William Strunk Jr. .... literary consultant (as Professor William Strunk Jr.)
Fred Cavens .... sword fight arranger (uncredited)
Howard Dietz .... press representative (uncredited)
John O'Donnell .... technical advisor: church sequences (uncredited)
 
Crew verified as complete


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Additional Details

Also Known As:
Runtime:
125 min
Country:
Language:
Aspect Ratio:
1.37 : 1 See more »
Sound Mix:
Mono (Western Electric Sound System)
Certification:
Argentina:Atp | Australia:G | Finland:K-16 | USA:Passed (National Board of Review) | USA:Approved (PCA #2216)

Did You Know?

Trivia:
During the filming of the outdoor public square scenes Conway Tearle's armor became so hot for the actor that a prop man had to sponge it off with cool water in order for the actor to continue.See more »
Quotes:
Juliet:Romeo. Romeo. Wherefore art thou Romeo?See more »
Movie Connections:
Version of Romeo and Juliet (1954)See more »
Soundtrack:
Romeo and JulietSee more »

FAQ

This FAQ is empty. Add the first question.
13 out of 15 people found the following review useful.
No Tale More Tragically Told, 4 November 2007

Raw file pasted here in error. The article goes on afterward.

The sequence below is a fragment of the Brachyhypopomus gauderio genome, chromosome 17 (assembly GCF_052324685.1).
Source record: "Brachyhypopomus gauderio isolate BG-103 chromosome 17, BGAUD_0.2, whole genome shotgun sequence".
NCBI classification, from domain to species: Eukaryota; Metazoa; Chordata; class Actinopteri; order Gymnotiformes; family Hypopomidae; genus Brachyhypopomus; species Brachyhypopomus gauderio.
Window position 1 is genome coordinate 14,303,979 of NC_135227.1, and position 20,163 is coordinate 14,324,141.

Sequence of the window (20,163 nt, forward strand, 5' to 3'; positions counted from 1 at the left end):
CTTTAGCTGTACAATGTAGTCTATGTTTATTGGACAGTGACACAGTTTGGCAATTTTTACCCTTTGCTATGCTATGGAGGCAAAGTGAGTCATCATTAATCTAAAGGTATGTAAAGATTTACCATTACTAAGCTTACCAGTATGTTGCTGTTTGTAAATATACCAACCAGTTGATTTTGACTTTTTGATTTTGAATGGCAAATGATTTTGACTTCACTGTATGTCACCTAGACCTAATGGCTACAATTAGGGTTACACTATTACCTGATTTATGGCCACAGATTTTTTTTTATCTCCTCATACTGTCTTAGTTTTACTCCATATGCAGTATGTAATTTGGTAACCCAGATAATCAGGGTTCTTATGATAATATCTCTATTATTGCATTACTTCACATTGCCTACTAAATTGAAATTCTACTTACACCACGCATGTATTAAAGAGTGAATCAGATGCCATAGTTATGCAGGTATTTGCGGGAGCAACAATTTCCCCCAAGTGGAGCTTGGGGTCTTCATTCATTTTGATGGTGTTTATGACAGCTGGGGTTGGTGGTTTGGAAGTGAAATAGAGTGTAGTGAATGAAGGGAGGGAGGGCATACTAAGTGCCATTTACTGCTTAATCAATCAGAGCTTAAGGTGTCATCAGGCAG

Author: bkoganbing from Buffalo, New York

Despite the fact we have a 47 year old Romeo, a 36 year old Juliet, and a 54 year old Mercutio; George Cukor's production for MGM of Romeo and Juliet manages to entertain and well.

Of course these protagonists are all teenagers, but these players have all played romantic parts in an age when romance was not something to be cynical about and they do fit their roles well. No Romeo was ever more dashing than Leslie Howard or a Juliet as passionate as Norma Shearer.

John Barrymore as Mercutio is a bit of an exception. I look at him and I think of another Shakespearean character who simply doesn't want to grow up and spends his time with the young blades of his day at the tavern. That would be Falstaff in Henry IV in both parts and if you think of Barrymore's Mercutio in that way, his interpretation makes a lot of sense.